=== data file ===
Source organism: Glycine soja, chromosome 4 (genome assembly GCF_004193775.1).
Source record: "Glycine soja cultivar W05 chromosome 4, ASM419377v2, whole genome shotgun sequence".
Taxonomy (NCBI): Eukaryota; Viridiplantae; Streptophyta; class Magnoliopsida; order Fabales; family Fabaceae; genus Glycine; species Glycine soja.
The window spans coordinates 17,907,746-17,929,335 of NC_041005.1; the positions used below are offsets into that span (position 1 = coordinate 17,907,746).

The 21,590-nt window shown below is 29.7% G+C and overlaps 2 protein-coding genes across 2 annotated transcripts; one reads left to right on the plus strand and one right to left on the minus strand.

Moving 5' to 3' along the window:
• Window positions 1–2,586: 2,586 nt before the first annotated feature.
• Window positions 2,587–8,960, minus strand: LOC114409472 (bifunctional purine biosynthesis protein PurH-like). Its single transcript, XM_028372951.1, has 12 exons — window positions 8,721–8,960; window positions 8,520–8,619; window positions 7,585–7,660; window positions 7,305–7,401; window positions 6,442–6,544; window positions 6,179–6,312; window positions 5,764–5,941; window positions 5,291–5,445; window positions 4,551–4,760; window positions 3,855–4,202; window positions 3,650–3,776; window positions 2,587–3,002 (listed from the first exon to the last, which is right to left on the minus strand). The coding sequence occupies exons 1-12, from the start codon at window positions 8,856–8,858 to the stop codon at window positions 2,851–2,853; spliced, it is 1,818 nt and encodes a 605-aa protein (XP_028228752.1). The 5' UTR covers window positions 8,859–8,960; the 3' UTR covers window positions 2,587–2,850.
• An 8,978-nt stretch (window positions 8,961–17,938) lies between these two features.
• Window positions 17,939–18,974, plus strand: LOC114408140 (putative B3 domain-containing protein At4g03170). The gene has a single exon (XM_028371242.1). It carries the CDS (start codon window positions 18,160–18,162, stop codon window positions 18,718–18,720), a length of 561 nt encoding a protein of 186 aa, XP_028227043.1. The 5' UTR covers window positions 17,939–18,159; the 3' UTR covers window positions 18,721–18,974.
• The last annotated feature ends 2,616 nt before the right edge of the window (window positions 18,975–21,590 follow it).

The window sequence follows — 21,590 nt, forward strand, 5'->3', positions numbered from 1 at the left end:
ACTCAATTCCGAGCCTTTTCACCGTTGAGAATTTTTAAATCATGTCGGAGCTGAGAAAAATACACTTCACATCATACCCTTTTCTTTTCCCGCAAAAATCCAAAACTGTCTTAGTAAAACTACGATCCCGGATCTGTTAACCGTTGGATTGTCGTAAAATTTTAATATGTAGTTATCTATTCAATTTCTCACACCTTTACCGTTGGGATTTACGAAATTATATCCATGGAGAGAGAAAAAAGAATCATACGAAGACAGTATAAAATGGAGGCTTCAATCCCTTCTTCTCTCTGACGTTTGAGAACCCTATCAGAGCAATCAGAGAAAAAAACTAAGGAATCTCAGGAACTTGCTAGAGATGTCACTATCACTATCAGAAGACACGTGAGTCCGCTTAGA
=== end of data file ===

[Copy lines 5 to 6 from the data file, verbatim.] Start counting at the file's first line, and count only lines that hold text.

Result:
The 21,590-nt window shown below is 29.7% G+C and overlaps 2 protein-coding genes across 2 annotated transcripts; one reads left to right on the plus strand and one right to left on the minus strand.

Moving 5' to 3' along the window: